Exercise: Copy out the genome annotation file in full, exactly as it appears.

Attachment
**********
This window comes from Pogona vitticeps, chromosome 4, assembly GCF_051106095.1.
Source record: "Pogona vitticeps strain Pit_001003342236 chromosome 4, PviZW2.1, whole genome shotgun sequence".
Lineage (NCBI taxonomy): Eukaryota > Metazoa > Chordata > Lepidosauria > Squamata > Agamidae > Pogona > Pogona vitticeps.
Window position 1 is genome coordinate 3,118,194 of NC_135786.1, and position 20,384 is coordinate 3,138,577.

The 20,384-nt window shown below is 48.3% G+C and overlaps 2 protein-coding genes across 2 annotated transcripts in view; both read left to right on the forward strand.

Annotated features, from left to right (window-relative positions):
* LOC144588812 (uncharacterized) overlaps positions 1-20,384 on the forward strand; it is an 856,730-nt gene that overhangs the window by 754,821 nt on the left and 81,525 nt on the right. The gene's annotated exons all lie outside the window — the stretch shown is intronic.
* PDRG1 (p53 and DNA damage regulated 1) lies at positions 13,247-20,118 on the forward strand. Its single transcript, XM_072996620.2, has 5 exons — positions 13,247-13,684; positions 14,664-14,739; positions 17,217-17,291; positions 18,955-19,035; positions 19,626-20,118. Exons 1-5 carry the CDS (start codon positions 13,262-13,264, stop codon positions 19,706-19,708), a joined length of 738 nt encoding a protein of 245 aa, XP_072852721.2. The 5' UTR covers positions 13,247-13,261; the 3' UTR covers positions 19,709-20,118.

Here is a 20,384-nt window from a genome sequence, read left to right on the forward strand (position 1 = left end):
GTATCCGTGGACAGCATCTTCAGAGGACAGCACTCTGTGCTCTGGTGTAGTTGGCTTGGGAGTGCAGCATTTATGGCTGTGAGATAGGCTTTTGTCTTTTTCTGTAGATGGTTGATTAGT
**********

This window comes from Pogona vitticeps, chromosome 4, assembly GCF_051106095.1.
Source record: "Pogona vitticeps strain Pit_001003342236 chromosome 4, PviZW2.1, whole genome shotgun sequence".
Lineage (NCBI taxonomy): Eukaryota > Metazoa > Chordata > Lepidosauria > Squamata > Agamidae > Pogona > Pogona vitticeps.
Window position 1 is genome coordinate 3,118,194 of NC_135786.1, and position 20,384 is coordinate 3,138,577.

The 20,384-nt window shown below is 48.3% G+C and overlaps 2 protein-coding genes across 2 annotated transcripts in view; both read left to right on the forward strand.

Annotated features, from left to right (window-relative positions):
* LOC144588812 (uncharacterized) overlaps positions 1-20,384 on the forward strand; it is an 856,730-nt gene that overhangs the window by 754,821 nt on the left and 81,525 nt on the right. The gene's annotated exons all lie outside the window — the stretch shown is intronic.
* PDRG1 (p53 and DNA damage regulated 1) lies at positions 13,247-20,118 on the forward strand. Its single transcript, XM_072996620.2, has 5 exons — positions 13,247-13,684; positions 14,664-14,739; positions 17,217-17,291; positions 18,955-19,035; positions 19,626-20,118. Exons 1-5 carry the CDS (start codon positions 13,262-13,264, stop codon positions 19,706-19,708), a joined length of 738 nt encoding a protein of 245 aa, XP_072852721.2. The 5' UTR covers positions 13,247-13,261; the 3' UTR covers positions 19,709-20,118.

Here is a 20,384-nt window from a genome sequence, read left to right on the forward strand (position 1 = left end):
GTATCCGTGGACAGCATCTTCAGAGGACAGCACTCTGTGCTCTGGTGTAGTTGGCTTGGGAGTGCAGCATTTATGGCTGTGAGATAGGCTTTTGTCTTTTTCTGTAGATGGTTGATTAGT